- I am provided with protective equipment that enables me to work safely.
- Action is usually taken when unsafe conditions are brought to management’s attention.
- I feel safe at work.
- Management is concerned about workplace safety.
- In my work unit people are willing to openly confront safety issues.
This section offers some examples that other organizations have used in employee surveys. Some may be inserted verbatim into a different organization’s survey. A different firm developing a survey will probably wish to include new inquiries unique to its environment and/or particular informational needs.
The following assumes respondents’ answers will be either yes/no or a choice from a rating scale such as strongly agree, agree, neutral, disagree, strongly disagree. The latter are always displayed horizontally, but some elect to use the numbered scale (1-5) or (1-7) with only the two endpoints displaying text. In any event, a don’t know or not applicable (NA) option should be provided for most questions (Payne, 1980). It should be placed at the far right of the scale and be distinguishable from the other responses by space and/or a different look for marking (e.g. box versus circle). The NA option will increase response rates. The following illustrate some of the common pitfalls in crafting questions.
1.The CDC provides useful information on personal safety and the COVID-19 virus. The respondent may not be familiar with the CDC, Cares Act, PPE or similar items. Use of company jargon is generally permissible but consider the presence of any new hires first.
2. The company policy of forbidding employees to wear non-company issued masks should be abolished. Double negatives are confusing to most people and should not be used. Simply change to “abolished” to “kept.” Or change “forbidding” to “insisting”.
3. I recently saw a physician concerning COVID related symptoms.” ‘Recently’ encompasses different periods for different people. Instead use an operationally defined term such as “within the last month.” Similar warnings apply to “late,” “significant,” “serious,” “material,” “costly,” etc. Such terms should not be left to reader-defined interpretations.
4. The company should provide a free, onsite flu vaccine and place hand disinfectant throughout the facility. This question (Yes/No) includes two issues that should be separated. If the response is yes, the respondent favors both measures. If no, are both disfavored or only one, which one?
5. The company’s rigid views on personal hygiene are detrimental to employee morale. Surveys often include questions relating to current or proposed policies. However, the question should not be asked after labeling the policy as “rigid”, as this biases the response. Similarly, don’t ask “Donald Trump’s view that wearing masks provides only limited protections is "correct”, unnecessarily invoking a controversial personality will bias the response. Just ask about “wearing masks provides only…”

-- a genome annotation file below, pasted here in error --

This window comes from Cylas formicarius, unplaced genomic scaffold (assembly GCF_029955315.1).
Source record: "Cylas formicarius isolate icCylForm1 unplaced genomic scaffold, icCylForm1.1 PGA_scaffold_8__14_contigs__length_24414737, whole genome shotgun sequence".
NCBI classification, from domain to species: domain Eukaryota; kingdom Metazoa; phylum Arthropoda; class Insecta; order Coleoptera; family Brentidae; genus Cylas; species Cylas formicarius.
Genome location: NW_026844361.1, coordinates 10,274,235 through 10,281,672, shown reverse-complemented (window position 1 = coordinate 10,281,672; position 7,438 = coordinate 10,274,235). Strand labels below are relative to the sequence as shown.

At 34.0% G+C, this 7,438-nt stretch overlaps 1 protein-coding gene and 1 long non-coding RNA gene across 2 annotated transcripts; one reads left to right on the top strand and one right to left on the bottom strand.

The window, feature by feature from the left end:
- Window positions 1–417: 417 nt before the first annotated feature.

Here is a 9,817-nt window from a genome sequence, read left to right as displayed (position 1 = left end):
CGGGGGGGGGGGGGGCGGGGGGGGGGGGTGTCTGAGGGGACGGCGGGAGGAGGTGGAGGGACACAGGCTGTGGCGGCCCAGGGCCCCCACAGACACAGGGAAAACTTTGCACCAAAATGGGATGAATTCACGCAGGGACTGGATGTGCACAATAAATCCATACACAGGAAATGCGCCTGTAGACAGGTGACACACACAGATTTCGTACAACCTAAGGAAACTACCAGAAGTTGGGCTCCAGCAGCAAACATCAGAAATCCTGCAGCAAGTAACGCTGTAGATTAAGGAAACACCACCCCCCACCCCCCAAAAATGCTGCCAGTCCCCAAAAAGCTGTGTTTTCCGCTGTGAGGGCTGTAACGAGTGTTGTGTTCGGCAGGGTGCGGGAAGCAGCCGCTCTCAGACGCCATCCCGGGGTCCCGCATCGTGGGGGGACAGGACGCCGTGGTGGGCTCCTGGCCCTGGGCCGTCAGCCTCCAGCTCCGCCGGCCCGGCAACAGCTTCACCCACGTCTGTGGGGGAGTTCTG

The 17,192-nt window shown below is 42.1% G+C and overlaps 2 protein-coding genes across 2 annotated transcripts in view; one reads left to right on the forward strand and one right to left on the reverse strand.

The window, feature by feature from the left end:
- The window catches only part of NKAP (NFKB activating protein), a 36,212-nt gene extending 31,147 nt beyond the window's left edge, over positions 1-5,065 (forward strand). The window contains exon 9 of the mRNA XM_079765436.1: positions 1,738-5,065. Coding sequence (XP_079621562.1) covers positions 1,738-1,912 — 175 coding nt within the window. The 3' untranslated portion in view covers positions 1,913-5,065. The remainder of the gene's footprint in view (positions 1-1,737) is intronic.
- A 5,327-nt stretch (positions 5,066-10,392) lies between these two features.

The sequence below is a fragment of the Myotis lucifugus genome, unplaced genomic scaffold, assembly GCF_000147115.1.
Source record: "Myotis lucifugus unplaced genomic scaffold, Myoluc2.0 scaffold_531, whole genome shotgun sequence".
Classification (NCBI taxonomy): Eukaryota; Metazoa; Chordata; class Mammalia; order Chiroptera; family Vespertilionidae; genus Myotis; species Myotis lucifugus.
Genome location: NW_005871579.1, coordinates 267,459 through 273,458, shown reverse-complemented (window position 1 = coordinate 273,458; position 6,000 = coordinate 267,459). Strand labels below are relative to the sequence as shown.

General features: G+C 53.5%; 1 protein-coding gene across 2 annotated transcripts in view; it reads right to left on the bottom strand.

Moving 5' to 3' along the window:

6. Fox News coverage of the COVID-19 virus has been based on scientific evidence. Then followed by. . . “Can you name any national news networks with COVID-19 coverage that is based on scientific evidence?” This would be a violation of the rule to proceed from the general to the specific. As listed above, the first question plants Fox News in the respondent’s mind, biasing his/her response to include Fox News in a later question.
The six examples above illustrate some common errors in crafting questions. The Payne book is a classic and should be consulted for more detailed guidance. Employees are sensitive about threats to their anonymity, so minimize demographic questions and guarantee confidentiality in the cover letter. Also remember to place all demographic questions at the end of the form. An early study found that placing such questions at the end improved response rate by around eight percent. (Morrel-Samuels, 2002)
Every cooperative has concerns about the health and safety of its employees and their interaction with the customer/members. Nationally, employers are spending an average of $3.6 million on wellness programs (Meister, 2019). Managing for safety requires the acquisition of frank, honest feedback that informs management of the success of current initiatives and the need for further change. Such information is difficult to solicit if there is fear in the workplace, defined as “feeling threatened by possible repercussions as a result of speaking up about work-related concerns (Ryan and Oestreich,1991, p.21). A recent survey found that a majority of adults feel a sense of belonging at home (52%), followed by their workplace (34%), neighborhood community (19%), and place of worship (17%). (Twaronite, 2019). This sense of belonging is a trait of a productive and motivated workforce and should be nurtured by the organization. Offering workers an opportunity to freely express their thoughts without fear of reprisal will engender belonging. The well-designed questionnaire can be helpful in this process.